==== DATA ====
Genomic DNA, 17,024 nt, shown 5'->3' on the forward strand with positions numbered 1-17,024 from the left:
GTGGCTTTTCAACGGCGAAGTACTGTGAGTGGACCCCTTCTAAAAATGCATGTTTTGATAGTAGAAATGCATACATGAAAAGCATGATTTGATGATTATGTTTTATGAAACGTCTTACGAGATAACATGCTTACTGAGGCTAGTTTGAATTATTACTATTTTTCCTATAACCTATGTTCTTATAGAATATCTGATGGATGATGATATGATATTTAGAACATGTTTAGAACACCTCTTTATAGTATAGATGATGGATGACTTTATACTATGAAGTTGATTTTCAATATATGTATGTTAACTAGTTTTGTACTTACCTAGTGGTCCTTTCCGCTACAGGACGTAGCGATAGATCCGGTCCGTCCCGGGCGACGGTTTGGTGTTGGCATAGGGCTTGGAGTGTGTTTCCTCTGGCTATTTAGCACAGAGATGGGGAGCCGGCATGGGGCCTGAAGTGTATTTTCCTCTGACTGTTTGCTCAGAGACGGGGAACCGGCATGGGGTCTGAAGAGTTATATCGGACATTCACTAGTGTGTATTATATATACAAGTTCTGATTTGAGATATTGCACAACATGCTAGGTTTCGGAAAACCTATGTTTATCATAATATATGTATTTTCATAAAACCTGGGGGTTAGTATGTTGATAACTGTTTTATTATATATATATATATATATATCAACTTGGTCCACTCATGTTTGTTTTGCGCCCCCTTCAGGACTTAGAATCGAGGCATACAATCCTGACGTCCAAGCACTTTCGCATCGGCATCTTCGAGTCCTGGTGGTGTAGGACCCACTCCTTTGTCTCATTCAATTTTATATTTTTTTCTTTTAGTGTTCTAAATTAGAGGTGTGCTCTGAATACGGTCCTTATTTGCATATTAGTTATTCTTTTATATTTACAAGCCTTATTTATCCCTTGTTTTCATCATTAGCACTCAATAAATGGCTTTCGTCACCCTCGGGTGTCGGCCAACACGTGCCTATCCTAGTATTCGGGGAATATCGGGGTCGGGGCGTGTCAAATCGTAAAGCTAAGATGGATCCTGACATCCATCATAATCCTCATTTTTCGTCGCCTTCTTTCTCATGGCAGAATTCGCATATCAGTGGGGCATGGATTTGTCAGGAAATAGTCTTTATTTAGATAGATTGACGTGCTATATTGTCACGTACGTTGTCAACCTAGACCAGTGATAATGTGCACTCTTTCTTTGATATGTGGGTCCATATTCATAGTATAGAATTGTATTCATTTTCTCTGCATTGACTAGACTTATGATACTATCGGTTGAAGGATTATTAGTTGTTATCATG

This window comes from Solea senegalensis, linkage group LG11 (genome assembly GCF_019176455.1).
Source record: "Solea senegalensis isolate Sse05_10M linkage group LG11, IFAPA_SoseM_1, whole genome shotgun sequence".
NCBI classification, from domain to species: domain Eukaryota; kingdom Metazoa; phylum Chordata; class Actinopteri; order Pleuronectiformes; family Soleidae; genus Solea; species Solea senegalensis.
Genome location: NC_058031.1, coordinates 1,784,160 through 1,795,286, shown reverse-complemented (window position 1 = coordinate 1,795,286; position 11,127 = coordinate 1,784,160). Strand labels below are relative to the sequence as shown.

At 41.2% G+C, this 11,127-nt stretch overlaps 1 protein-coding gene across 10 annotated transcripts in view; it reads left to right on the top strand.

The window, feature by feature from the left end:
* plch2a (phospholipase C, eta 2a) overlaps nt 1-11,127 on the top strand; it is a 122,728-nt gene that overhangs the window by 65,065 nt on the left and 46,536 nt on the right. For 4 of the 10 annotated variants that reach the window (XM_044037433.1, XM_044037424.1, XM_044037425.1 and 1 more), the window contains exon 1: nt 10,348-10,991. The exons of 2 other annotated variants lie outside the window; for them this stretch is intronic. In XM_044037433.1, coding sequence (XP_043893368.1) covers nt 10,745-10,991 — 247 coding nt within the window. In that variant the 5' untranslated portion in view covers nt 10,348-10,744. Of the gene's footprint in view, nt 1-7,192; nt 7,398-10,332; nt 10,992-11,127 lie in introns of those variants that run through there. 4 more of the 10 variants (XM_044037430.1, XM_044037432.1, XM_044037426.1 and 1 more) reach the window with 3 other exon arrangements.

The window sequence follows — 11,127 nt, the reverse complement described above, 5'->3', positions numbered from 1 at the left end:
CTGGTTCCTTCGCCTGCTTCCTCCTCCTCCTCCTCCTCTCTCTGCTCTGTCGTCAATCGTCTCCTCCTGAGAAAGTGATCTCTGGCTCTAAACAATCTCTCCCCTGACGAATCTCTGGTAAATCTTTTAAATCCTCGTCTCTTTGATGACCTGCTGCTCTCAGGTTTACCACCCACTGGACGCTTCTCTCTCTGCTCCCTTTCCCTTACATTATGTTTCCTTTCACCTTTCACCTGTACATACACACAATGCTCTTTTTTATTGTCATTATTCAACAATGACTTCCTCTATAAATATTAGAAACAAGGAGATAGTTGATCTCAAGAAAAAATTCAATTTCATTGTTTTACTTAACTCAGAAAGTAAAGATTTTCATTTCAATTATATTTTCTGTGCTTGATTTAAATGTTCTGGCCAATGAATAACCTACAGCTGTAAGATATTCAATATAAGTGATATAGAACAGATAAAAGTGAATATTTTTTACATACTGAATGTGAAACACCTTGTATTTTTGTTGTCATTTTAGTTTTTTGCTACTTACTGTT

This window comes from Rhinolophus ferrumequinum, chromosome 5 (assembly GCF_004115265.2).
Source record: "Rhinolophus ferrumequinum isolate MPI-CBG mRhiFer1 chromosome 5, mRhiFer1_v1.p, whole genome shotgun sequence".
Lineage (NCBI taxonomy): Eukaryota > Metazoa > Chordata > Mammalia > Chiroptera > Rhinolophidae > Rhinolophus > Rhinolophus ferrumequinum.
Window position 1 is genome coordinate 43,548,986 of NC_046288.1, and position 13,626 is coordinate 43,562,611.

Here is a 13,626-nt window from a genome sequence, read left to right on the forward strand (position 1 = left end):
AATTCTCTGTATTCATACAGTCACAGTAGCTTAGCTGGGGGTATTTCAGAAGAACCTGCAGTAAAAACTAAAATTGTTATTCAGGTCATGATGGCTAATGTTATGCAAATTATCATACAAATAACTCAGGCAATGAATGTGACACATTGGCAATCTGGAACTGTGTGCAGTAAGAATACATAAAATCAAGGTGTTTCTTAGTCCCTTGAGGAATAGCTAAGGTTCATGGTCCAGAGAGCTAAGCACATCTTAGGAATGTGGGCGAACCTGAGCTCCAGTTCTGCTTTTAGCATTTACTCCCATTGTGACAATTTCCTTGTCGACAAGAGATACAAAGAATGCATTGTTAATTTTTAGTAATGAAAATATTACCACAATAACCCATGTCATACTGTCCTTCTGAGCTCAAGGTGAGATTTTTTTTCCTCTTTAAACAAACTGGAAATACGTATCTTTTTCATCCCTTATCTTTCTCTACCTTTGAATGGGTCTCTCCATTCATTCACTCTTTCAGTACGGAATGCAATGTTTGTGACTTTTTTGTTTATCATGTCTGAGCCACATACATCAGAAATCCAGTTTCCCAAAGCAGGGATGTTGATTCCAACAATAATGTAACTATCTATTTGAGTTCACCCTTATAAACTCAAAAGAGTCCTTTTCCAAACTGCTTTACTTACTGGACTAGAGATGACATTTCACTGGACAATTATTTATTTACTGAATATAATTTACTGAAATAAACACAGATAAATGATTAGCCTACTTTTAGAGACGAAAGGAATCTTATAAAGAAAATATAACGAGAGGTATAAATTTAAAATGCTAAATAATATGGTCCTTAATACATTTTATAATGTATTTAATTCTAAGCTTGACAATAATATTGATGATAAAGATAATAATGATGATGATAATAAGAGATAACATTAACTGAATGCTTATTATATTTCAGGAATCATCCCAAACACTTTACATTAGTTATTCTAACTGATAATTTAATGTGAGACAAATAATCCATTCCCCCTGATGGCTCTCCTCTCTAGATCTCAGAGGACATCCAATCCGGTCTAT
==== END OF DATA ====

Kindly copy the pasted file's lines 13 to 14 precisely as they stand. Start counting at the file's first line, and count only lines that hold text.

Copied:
Source record: "Rhinolophus ferrumequinum isolate MPI-CBG mRhiFer1 chromosome 5, mRhiFer1_v1.p, whole genome shotgun sequence".
Lineage (NCBI taxonomy): Eukaryota > Metazoa > Chordata > Mammalia > Chiroptera > Rhinolophidae > Rhinolophus > Rhinolophus ferrumequinum.